Monday, March 23, 2009

Obama's Gift Of Detachment

Does the left fear being marginalized again? Was the stimulus bill the high water mark of what some hoped would be a new progressive era? Is there some concern among left-leaning think tanks and politicians that a too-early recovery wouldn't be in their long-term interests?

This morning, pundits worry that the Treasury Department's financial stabilization plan doesn't go far enough toward nationalization of major banks, but foreign and U.S. markets seem reasonably impressed. Meanwhile, though the news comes with a lot of "yes, buts," sales of existing houses were up over five percent in February, the biggest one-month spike since July 2003.

The New York Times (perhaps angling for nationalization itself) has become a bastion of skepticism about the Obama administration. In articles Saturday and again today, its writers seemed to be pining for a class war in the wake of the AIG bonuses, although, as John Harwood admits in the second article,
How long economic anger will persist remains unclear. “So far we don’t have the big political movement that helped stir up class issues in the 1930s,” said Alan Brinkley, a historian at Columbia...
On Saturday, reporter Jeff Zeleny had written something oddly similar:
It is not clear whether the spasm of anger set off by news of the bonuses paid to A.I.G. executives was a one-week affair...
It remains unclear whether "it's unclear" means "we hope so" at the New York Times. But the round of criticism Obama received in Sunday's paper adds to the impression that he is paying the price for his gifts of carefulness and discernment. Critics imply that he's out of his depth. It looks more like he's watching and waiting to see what the economy does and whether the business cycle and stimulus appear to be working. If he doesn't have to resort to more super-federal solutions, all the better. Just as I was never especially impressed that the Europeans loved him last year, I'm pleased to read today that pro-corporate government European finance ministers are skeptical of his bank plan.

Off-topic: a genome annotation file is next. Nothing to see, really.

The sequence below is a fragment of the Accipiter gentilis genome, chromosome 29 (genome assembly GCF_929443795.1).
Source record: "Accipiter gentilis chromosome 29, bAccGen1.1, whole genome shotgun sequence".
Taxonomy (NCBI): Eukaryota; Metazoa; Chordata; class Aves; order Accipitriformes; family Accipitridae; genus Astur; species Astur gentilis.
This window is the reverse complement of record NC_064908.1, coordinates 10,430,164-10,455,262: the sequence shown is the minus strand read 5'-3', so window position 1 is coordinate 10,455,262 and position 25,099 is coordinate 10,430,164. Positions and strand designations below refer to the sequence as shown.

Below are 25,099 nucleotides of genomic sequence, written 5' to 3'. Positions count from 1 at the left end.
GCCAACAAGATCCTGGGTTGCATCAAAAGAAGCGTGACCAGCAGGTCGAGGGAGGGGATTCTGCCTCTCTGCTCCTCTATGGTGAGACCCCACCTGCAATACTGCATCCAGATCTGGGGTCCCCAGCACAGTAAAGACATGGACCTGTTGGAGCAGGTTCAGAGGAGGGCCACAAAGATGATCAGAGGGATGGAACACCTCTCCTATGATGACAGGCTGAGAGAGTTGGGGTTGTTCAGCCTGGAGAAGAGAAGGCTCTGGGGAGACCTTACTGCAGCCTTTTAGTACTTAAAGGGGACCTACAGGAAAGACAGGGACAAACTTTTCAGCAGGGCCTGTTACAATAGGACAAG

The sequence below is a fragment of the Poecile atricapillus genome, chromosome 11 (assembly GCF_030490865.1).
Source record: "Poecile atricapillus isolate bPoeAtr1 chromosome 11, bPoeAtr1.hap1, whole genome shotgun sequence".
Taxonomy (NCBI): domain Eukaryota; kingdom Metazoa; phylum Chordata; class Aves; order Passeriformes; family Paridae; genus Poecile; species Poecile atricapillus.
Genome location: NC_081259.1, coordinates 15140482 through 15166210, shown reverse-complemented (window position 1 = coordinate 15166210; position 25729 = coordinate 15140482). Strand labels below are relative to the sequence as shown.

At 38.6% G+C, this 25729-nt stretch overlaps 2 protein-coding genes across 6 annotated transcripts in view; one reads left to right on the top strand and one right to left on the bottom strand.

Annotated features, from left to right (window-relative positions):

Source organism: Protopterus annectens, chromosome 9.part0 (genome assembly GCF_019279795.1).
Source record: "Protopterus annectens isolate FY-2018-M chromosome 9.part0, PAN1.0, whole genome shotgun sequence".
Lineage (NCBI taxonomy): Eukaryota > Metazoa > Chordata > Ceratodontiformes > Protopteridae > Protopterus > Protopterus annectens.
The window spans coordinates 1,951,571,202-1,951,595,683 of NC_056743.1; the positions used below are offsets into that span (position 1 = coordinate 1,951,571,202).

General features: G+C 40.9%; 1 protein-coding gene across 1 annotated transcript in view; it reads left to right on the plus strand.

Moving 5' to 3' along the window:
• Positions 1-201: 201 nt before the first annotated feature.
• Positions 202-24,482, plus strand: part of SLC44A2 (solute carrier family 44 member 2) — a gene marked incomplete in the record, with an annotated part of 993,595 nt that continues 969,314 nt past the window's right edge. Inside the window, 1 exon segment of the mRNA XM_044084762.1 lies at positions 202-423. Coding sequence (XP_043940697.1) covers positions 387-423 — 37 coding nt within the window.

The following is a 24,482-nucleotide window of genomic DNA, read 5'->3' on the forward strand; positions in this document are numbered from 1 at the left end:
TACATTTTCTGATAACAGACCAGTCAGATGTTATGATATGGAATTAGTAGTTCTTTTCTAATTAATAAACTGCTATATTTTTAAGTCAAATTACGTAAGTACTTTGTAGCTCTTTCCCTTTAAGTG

Republicans should skeptical be as well. Actually, "worried" would be a better word. A center-leaning Obama riding the wave of a third- or fourth-quarter recovery would doom GOP chances for a strong comeback in the 2010 midterm elections. So I wasn't surprised to see Republican strategist Ed Rollins front and center in John Harwood's article this morning about populist outrage:
“I’ve not seen anything like this,” said a Republican consultant, Ed Rollins, who was a strategist for presidential bids by Ronald Reagan, Ross Perot and Mike Huckabee. “They think it’s all occurring because of greedy bastards on Wall Street and inept government officials.”
If Rollins and the left are saying the same thing, something's afoot. Republicans of course don't want a failed recovery, but they probably need one to gain back much ground next year. Left-liberals of course want the economy to improve for the good of all, but they'd prefer that major structural reforms of U.S. capitalism occur as well. Satisfying neither while consolidating the great American center (where populist outrage would be substantially mitigated by a decent recovery and a 10,000 Dow) may well be Obama's plan.

Explaining why the President smiled so much on "60 Minutes" last night, an NBC reporter said this morning that he was "Zen." The core Buddhist value is detachment. By detaching his fortunes (and ours) from the agendas of all ideologues, he could prove to be a true revolutionary.

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